Two university students, Mory and Anta, find themselves disaffected by life in their native Senegal. They conspire to move to Paris where they believe all their dreams will come true; where they can one day return to Senegal in all their Westernised glory as prodigal children.
There’s a definite reverence for the ‘civilised’ west, or to be more accurate: a mocking of that reverence. Mory reasons that they simply need a bit of money and some nice clothes, to pay the right people at the ideal time, to make it onto a ship heading to France. A Godard-esque sequence has both characters riding in a procession through an impoverished village as they comically wave to the fawning public, who cheer two people as royalty without knowing a thing about them, except that they must be of the upper class and possibly of some importance.
It is admittedly shameful – though Scorsese in his introduction of the film admits it is a position many people find themselves in – that this is my first African film not directed by Sembene. The energy with which Mambéty directs Touki Bouki only heightens the ignominy; colours pop (aided by an astounding restoration) and a part of the world I am not immediately familiar with comes to life. Mambéty instills a playful joviality in Mory and Anta’s antics. I’ve said Godard-esque before, but it really does conjure memories of Pierrot le Fou at times.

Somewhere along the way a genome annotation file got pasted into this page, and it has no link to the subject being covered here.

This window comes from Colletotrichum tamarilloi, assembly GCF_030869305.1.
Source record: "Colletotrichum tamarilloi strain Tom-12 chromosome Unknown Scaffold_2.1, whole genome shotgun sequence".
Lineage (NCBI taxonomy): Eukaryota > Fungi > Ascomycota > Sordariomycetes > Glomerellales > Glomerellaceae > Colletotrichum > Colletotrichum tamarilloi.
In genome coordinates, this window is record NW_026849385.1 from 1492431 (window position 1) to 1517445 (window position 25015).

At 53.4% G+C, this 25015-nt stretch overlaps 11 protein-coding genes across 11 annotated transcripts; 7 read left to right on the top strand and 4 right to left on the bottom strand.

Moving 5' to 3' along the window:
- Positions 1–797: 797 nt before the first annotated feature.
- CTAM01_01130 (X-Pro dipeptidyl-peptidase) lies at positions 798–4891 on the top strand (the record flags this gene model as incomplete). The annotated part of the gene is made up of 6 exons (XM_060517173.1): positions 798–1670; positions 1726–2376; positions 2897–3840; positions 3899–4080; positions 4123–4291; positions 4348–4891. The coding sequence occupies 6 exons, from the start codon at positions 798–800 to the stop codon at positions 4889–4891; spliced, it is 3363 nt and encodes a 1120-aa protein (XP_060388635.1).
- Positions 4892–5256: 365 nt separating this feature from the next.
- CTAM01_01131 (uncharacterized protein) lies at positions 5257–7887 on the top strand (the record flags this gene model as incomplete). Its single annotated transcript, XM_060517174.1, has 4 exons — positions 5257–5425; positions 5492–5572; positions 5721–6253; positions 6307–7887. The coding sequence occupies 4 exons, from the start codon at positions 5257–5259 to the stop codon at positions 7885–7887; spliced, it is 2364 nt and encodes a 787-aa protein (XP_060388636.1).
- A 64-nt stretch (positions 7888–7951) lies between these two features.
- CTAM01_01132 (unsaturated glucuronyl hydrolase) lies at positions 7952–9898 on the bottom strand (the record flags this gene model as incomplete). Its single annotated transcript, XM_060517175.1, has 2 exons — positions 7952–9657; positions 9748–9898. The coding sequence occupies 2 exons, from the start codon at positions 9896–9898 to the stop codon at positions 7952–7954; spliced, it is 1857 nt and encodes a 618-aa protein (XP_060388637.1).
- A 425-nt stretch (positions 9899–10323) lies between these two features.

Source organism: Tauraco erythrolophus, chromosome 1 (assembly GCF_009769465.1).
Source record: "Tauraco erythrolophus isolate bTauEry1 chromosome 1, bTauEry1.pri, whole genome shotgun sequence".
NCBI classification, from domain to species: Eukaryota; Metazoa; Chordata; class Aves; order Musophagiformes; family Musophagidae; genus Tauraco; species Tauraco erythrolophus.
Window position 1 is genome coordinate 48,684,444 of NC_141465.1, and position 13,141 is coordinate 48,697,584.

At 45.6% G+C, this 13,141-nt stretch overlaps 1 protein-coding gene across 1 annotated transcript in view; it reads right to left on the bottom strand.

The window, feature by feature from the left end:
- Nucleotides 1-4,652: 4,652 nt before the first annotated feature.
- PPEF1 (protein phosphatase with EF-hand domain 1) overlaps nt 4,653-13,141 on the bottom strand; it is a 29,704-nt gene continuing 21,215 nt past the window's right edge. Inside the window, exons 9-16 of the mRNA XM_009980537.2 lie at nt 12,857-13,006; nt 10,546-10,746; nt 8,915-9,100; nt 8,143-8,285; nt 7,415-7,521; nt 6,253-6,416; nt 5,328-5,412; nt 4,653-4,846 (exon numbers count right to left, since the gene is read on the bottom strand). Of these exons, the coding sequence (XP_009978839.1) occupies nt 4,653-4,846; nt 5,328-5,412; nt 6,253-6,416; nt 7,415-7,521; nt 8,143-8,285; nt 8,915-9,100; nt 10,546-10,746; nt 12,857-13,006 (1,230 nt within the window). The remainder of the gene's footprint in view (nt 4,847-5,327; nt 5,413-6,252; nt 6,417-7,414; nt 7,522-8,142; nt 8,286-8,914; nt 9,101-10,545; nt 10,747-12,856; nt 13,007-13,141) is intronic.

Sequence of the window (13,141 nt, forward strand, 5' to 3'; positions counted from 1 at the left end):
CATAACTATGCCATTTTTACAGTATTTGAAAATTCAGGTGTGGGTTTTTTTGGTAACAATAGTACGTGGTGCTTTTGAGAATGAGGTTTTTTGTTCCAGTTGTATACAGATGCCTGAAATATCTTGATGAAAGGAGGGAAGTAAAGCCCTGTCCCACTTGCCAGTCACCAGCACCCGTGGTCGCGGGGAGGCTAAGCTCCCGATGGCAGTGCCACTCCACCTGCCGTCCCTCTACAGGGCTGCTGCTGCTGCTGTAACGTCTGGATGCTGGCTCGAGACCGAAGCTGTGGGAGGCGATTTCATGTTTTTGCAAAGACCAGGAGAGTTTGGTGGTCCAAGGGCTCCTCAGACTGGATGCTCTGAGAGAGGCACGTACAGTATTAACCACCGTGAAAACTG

Ostensibly a comedy, Mambéty does hint almost immediately that an emotional gut punch at some point is inevitable. The scenes of animal slaughter are almost impossible to watch – the mental gymnastics required to justify such scenes is difficult. And Touki Bouki hits a low point with the introduction of a character who is an outrageous homosexual stereotype. Not irredeemable by itself (Western cinema would not be able to throw stones from within their glass houses), but this caricature of a gay man marries together gross wealth of the elite with ‘perverse’ sexuality (the man in question has an affinity for ‘helping’ young boys). In stark contrast to the more idealised heterosexual companionship enjoyed by Mory and Anta, who just happen to occupy the lower working class.
Despite its contextual shortcomings, Touki Bouki is a film of restless energy and spirit that comes with it a sorrow at the potential falsity of trying to escape your past. Joséphine Baker’s ‘Paris, Paris, Paris’ loops intermittently throughout Touki Bouki – entering, exiting and re-entering but never quite advancing beyond its chorus. It becomes depressingly clear that Paris is to remain out of reach for Mory and Anta. (7)